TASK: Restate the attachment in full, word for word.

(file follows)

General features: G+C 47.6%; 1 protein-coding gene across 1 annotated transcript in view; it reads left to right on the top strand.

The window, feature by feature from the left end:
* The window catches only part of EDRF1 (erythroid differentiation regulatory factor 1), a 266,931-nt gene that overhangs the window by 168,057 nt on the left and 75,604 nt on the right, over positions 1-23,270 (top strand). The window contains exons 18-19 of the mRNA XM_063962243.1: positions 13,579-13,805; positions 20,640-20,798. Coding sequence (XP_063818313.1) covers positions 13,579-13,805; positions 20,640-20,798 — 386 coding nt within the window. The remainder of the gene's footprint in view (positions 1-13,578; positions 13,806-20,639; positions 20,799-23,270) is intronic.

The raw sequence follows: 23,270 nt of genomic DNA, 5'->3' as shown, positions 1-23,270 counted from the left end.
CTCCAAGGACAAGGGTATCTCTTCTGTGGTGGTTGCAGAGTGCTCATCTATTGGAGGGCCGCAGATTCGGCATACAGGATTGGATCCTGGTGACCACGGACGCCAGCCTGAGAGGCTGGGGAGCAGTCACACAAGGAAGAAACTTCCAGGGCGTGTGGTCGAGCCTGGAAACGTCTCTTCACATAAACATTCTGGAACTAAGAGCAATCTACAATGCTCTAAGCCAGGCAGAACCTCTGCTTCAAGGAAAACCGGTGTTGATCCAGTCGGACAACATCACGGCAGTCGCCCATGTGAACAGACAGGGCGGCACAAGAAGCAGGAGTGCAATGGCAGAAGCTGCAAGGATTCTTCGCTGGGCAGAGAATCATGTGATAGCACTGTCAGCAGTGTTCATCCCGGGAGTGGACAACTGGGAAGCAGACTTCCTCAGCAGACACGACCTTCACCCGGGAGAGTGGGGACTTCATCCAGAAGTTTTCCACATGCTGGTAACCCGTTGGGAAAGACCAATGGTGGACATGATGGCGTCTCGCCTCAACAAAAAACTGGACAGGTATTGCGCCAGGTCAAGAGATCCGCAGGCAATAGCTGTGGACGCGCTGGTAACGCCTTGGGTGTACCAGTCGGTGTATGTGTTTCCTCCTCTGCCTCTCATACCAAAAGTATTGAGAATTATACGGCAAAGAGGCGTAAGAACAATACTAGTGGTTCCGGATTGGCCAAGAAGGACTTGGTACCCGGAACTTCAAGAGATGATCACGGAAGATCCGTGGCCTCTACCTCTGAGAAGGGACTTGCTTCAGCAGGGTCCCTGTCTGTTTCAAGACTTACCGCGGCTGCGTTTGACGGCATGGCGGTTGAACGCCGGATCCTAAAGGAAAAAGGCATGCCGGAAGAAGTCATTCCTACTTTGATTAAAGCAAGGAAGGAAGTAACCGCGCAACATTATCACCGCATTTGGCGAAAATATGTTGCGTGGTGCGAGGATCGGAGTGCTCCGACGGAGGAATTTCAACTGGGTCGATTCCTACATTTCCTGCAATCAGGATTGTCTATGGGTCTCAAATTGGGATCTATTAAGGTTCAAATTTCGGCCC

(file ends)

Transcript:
General features: G+C 47.6%; 1 protein-coding gene across 1 annotated transcript in view; it reads left to right on the top strand.

The window, feature by feature from the left end:
* The window catches only part of EDRF1 (erythroid differentiation regulatory factor 1), a 266,931-nt gene that overhangs the window by 168,057 nt on the left and 75,604 nt on the right, over positions 1-23,270 (top strand). The window contains exons 18-19 of the mRNA XM_063962243.1: positions 13,579-13,805; positions 20,640-20,798. Coding sequence (XP_063818313.1) covers positions 13,579-13,805; positions 20,640-20,798 — 386 coding nt within the window. The remainder of the gene's footprint in view (positions 1-13,578; positions 13,806-20,639; positions 20,799-23,270) is intronic.

The raw sequence follows: 23,270 nt of genomic DNA, 5'->3' as shown, positions 1-23,270 counted from the left end.
CTCCAAGGACAAGGGTATCTCTTCTGTGGTGGTTGCAGAGTGCTCATCTATTGGAGGGCCGCAGATTCGGCATACAGGATTGGATCCTGGTGACCACGGACGCCAGCCTGAGAGGCTGGGGAGCAGTCACACAAGGAAGAAACTTCCAGGGCGTGTGGTCGAGCCTGGAAACGTCTCTTCACATAAACATTCTGGAACTAAGAGCAATCTACAATGCTCTAAGCCAGGCAGAACCTCTGCTTCAAGGAAAACCGGTGTTGATCCAGTCGGACAACATCACGGCAGTCGCCCATGTGAACAGACAGGGCGGCACAAGAAGCAGGAGTGCAATGGCAGAAGCTGCAAGGATTCTTCGCTGGGCAGAGAATCATGTGATAGCACTGTCAGCAGTGTTCATCCCGGGAGTGGACAACTGGGAAGCAGACTTCCTCAGCAGACACGACCTTCACCCGGGAGAGTGGGGACTTCATCCAGAAGTTTTCCACATGCTGGTAACCCGTTGGGAAAGACCAATGGTGGACATGATGGCGTCTCGCCTCAACAAAAAACTGGACAGGTATTGCGCCAGGTCAAGAGATCCGCAGGCAATAGCTGTGGACGCGCTGGTAACGCCTTGGGTGTACCAGTCGGTGTATGTGTTTCCTCCTCTGCCTCTCATACCAAAAGTATTGAGAATTATACGGCAAAGAGGCGTAAGAACAATACTAGTGGTTCCGGATTGGCCAAGAAGGACTTGGTACCCGGAACTTCAAGAGATGATCACGGAAGATCCGTGGCCTCTACCTCTGAGAAGGGACTTGCTTCAGCAGGGTCCCTGTCTGTTTCAAGACTTACCGCGGCTGCGTTTGACGGCATGGCGGTTGAACGCCGGATCCTAAAGGAAAAAGGCATGCCGGAAGAAGTCATTCCTACTTTGATTAAAGCAAGGAAGGAAGTAACCGCGCAACATTATCACCGCATTTGGCGAAAATATGTTGCGTGGTGCGAGGATCGGAGTGCTCCGACGGAGGAATTTCAACTGGGTCGATTCCTACATTTCCTGCAATCAGGATTGTCTATGGGTCTCAAATTGGGATCTATTAAGGTTCAAATTTCGGCCC